LIFTing Student Parents Before, During, and After COVID-19

Over two million community college students in the United States are parents of children (student parents) under the age of 18. Being a student parent can come with a unique set of obstacles that non-parent students do not face. The extent to which these obstacles create barriers for student parents in completing their degree vary depending on a set of factors: household income, household size, the age of the child, and more. There are some programs and policies put in place to support student parents in earning their degrees, however, continuously evaluating their impact on students is critical. Completing an associate’s degree is especially beneficial for those in low-income families. A recent study by the Pew Research Center found that the median yearly income gap between high school and college graduates is around $17,500. Having an associate’s degree also helps pave the way for a bachelor’s degree, which opens up even more opportunities for income and career advancement. Another important element to educational advancement and economic mobility for parents is that such growth directly impacts children long-term. LIFT’s mission is to break the cycle of poverty by empowering parent-led change through a two-generation model. Student parents completing their degrees is one way to achieve this goal.

Who are student parents at community college campuses and what are their needs? Naomy, a member at LIFT, is currently a full-time student at Bronx Community College (BCC). Majoring in sociology, she aspires to pursue a degree in social work in the near future. She is also a single mother to a five-year-old boy. Although Naomy feels she is not as involved in extracurricular activities as much as she wishes to be, she recently secured an internship at BCC. As a student parent, Naomy feels she struggles to get a good night’s rest because she can only complete her schoolwork once her son is asleep. Being a student parent also consists of early mornings. As Naomy wakes up early, she oftentimes does not get a chance to eat breakfast to ensure that her son gets breakfast and arrives to school in a timely manner. According to Naomy, BCC does offer a daycare program to support student parents on campus. However, because Naomy’s son is of school age, she finds it challenging to pick up her son from school and then bring him to the day-care program at BCC.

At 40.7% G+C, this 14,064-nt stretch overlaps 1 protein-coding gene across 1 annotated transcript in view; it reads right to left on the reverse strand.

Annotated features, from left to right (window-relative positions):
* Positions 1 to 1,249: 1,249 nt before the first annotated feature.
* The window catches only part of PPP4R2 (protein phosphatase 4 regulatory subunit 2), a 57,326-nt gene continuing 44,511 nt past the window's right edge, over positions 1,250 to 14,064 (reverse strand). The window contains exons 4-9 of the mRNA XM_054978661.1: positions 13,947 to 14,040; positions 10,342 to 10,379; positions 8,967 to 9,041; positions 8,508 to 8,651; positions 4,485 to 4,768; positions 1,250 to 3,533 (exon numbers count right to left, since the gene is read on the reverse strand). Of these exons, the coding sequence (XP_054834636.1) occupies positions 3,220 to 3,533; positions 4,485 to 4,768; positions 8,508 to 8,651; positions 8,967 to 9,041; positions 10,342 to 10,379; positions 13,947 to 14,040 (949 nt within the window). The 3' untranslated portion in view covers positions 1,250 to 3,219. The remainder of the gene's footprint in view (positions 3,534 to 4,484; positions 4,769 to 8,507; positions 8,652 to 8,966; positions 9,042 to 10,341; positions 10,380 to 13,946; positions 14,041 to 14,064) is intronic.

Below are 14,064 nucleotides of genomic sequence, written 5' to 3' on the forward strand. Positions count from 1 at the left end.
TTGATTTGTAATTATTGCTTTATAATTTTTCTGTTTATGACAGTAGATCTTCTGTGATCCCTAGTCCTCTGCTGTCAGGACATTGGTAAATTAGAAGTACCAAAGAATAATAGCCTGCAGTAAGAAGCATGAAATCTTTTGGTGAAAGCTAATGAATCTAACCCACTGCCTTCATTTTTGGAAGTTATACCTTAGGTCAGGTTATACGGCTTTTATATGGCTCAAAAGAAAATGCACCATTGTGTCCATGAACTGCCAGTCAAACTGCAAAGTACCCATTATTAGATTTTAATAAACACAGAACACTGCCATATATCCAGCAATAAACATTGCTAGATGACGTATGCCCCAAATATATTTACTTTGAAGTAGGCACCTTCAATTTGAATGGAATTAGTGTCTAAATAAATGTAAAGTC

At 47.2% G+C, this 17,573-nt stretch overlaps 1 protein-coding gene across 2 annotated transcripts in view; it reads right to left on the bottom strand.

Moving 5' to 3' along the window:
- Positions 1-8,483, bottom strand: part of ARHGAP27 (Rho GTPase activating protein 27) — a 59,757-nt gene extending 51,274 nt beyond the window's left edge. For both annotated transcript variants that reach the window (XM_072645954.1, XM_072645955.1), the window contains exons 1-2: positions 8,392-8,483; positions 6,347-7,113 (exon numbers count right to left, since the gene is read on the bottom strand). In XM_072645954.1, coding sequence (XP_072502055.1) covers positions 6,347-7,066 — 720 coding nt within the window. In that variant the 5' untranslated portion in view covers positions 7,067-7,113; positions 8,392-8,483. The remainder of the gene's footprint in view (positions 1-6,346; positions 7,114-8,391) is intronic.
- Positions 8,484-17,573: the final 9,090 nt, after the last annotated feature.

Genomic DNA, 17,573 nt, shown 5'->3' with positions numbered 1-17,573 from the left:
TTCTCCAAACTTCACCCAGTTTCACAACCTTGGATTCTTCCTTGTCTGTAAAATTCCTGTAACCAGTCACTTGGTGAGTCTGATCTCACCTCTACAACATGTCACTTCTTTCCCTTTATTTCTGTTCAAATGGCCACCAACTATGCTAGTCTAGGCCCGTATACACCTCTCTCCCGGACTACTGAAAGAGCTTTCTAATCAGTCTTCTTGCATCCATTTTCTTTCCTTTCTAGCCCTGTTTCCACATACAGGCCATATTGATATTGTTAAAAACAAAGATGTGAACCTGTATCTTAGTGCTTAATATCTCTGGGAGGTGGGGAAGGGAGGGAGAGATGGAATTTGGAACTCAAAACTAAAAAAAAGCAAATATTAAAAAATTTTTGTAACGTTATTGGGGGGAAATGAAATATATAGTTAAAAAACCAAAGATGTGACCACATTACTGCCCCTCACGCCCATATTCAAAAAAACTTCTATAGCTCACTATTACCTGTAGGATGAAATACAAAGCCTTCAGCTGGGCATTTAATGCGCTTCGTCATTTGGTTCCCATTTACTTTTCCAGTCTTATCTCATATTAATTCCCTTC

Melissa, another member at LIFT, is a second-year student at Hostos Community College. She is also the mother of a six-year-old boy. Melissa originally enrolled at Hostos to complete a degree in nursing but had to switch majors because it took too much time. Melissa then decided to study community health because she would be able to do what she is passionate about – working with people. Like Naomy, most days consist of late nights and early mornings: “I pick him up by 4pm. We go home and I help him with his homework. Then I get him dinner. He’s in bed by 8:30pm. Then I stay up doing my homework. I get up at 5am the next day. My son gets up at 6:30am. After dropping him off from school, I head to my school.” Melissa is also aware of day care services her school provides. However, there are also limitations on services. Although she is not currently involved in clubs on campus, she is doing work-study on campus. Melissa states while she feels schools try to support student parents the best they can, childcare is only available to children of a certain age. She expresses how challenging childcare is for her especially on days when her child is not in school. She notes that professors typically do not allow children in the classroom, so she often finds herself needing to improvise. Melissa is aware of a program called Empowering Student Parents (ESP), which provides support to student parents up to the age of 30. Melissa has utilized its services, which she has found to be helpful. However, because she is 30 years old, she is curious to learn more about any other programs that support student parents after 30 years old.